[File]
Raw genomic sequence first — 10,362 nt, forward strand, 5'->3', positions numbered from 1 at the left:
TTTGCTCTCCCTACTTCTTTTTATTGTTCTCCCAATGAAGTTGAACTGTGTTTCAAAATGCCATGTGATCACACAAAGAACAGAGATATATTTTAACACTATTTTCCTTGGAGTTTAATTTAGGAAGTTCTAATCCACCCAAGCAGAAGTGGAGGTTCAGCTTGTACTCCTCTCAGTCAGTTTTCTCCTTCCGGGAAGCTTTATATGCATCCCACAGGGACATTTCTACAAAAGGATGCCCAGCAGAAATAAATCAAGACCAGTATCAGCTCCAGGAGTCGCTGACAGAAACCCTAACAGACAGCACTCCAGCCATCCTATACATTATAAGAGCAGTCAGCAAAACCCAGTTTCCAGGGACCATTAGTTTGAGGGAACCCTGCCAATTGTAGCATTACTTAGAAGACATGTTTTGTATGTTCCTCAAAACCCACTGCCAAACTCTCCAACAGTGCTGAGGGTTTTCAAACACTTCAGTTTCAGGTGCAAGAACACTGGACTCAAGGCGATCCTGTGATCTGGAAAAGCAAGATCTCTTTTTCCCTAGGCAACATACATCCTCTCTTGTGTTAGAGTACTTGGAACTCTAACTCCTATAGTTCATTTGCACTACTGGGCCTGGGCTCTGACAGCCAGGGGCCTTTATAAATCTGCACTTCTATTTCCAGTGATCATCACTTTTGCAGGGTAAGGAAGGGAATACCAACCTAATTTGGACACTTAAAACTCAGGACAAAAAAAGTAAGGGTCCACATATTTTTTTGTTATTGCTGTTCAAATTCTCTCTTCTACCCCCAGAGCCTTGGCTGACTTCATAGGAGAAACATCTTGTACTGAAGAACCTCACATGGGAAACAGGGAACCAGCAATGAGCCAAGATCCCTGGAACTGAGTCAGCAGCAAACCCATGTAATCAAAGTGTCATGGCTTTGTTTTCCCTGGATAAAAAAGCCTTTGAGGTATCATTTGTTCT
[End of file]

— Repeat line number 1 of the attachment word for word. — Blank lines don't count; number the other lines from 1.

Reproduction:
Raw genomic sequence first — 10,362 nt, forward strand, 5'->3', positions numbered from 1 at the left: